by   David Hancock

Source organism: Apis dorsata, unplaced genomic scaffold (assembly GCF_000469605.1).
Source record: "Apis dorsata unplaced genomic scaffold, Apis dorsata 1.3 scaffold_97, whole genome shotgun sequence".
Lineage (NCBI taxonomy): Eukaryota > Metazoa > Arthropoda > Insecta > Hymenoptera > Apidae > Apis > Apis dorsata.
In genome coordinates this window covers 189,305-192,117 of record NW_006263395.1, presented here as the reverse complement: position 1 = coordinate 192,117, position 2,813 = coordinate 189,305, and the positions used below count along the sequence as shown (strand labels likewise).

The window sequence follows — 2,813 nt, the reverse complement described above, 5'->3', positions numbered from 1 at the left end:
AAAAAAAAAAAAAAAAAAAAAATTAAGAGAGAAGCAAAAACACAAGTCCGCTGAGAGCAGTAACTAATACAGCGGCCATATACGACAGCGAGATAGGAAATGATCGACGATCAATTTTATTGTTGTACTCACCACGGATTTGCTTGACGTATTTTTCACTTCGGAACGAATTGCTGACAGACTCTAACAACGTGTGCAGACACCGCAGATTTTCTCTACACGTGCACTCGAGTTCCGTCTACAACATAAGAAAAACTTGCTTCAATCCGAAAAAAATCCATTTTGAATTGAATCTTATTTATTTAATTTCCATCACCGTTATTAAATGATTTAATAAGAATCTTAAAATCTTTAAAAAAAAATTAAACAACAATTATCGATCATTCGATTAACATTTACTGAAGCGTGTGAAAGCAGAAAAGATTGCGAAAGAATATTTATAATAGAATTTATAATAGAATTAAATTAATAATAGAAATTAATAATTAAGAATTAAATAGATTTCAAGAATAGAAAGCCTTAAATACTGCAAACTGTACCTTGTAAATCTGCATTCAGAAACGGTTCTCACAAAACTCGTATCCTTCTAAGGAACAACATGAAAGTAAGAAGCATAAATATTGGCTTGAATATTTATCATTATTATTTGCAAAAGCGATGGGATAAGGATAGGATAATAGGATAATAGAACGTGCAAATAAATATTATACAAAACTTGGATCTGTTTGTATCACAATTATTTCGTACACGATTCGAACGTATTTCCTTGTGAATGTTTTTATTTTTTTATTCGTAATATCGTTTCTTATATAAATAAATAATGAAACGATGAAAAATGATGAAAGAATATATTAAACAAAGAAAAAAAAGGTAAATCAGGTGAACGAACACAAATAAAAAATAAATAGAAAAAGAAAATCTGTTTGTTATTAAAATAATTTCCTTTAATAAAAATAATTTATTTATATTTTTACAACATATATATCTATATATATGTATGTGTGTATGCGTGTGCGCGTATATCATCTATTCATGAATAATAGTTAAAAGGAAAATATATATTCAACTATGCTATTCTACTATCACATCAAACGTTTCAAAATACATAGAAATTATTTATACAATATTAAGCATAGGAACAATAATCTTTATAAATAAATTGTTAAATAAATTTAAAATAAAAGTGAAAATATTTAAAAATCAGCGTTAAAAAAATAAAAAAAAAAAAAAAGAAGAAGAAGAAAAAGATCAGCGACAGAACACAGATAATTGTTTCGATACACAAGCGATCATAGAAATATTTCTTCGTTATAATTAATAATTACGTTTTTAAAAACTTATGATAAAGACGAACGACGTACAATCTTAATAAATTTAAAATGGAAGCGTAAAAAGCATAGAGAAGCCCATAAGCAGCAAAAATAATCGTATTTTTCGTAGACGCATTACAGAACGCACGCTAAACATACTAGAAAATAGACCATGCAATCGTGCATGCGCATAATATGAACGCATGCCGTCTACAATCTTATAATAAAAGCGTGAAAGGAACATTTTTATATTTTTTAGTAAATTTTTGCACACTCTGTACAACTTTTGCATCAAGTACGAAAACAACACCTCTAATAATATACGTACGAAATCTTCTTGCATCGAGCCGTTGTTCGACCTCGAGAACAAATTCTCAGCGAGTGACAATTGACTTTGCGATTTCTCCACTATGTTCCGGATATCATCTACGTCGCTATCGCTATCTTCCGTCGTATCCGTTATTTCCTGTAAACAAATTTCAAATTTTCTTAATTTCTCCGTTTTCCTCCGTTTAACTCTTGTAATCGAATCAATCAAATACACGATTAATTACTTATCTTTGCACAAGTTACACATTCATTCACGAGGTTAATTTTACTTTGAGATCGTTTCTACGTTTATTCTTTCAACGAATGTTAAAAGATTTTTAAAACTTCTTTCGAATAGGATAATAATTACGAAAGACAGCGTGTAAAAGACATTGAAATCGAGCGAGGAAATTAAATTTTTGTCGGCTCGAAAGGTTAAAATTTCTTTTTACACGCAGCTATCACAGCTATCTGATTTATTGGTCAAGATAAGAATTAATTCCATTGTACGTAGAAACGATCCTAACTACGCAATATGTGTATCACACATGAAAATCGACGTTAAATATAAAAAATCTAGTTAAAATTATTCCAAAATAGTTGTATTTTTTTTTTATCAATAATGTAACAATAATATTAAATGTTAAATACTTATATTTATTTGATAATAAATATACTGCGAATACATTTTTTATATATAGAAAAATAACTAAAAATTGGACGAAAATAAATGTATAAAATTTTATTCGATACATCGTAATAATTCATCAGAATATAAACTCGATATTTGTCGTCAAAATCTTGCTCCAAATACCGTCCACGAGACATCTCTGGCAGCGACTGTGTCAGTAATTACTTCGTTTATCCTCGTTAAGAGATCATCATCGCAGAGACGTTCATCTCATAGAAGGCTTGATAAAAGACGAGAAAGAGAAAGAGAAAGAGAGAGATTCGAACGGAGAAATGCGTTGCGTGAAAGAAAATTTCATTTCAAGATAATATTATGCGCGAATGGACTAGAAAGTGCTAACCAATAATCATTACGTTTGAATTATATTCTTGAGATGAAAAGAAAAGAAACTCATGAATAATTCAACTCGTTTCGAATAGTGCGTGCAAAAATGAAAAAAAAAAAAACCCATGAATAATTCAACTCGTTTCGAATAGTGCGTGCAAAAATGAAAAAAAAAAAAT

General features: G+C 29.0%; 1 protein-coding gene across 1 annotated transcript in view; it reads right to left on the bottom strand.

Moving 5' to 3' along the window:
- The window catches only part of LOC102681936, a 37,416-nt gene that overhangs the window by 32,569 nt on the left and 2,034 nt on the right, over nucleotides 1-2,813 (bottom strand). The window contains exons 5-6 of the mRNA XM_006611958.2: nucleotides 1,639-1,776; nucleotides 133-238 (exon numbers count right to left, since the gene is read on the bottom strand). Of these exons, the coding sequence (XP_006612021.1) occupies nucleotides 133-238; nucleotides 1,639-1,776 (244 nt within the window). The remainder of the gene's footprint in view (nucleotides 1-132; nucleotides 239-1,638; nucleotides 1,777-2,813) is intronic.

Those heavily involved in the world of the purebred dog need to be vigilant less they fall victim to what the French term 'deformation professionelle'; vocational imperatives can blur the judgement. I have been going to dog shows for seventy years, man and boy. I have seen outstanding dogs, met gifted breeders and am all in favour of pedigree dog breeding - when it's working. I am in favour of pedigree dog conformation shows when they are seriously conducted to identify future breeding stock: proper livestock shows. But I have become acutely aware of 'deformation professionelle' affecting devotees of the dog game. We can all become too close to our pursuits to accept a need for progress. There are times when each of us, in every field, needs to sit back and challenge the status quo, the received wisdom. That was how ancient beliefs were qualified, baseless superstitions dismissed and harmful prejudices defeated in so many human activities. Knee-jerk opposition to change contributes little to dog-care. The key question must always be: what is best for dogs? Not, what is best for cosy breed clubs, dog-breeders or even dog-doctors!